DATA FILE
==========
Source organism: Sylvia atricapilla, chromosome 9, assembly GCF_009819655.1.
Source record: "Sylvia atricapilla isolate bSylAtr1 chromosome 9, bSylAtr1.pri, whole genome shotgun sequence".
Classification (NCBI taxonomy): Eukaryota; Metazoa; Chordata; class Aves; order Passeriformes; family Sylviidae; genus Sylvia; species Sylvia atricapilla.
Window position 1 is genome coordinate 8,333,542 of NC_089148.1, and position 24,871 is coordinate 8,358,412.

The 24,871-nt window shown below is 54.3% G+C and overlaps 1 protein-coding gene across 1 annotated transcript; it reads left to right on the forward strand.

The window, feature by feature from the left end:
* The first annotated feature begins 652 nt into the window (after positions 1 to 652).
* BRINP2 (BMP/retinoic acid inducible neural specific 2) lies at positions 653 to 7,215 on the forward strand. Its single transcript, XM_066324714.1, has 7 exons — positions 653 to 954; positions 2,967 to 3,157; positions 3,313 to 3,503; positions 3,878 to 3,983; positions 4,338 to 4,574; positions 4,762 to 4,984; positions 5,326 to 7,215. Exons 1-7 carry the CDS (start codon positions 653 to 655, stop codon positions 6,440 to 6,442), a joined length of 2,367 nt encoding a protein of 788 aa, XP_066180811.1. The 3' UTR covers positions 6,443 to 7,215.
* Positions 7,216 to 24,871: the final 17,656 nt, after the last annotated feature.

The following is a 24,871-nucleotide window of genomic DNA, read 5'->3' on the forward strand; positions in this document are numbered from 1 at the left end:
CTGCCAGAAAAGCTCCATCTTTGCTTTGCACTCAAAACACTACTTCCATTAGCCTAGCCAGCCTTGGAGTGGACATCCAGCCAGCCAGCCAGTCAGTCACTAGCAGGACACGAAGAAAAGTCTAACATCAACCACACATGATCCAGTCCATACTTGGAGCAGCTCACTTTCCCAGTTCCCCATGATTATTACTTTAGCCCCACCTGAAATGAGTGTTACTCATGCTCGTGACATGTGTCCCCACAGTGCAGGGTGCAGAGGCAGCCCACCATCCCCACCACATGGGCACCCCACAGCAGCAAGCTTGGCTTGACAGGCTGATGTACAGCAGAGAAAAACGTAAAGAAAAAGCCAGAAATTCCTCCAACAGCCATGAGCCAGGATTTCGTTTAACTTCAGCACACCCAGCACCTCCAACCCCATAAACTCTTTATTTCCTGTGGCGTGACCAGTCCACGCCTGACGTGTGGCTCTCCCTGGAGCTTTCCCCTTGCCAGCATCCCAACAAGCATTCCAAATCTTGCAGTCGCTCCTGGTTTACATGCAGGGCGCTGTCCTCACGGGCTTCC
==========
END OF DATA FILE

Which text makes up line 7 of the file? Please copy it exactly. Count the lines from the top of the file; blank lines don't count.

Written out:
* The first annotated feature begins 652 nt into the window (after positions 1 to 652).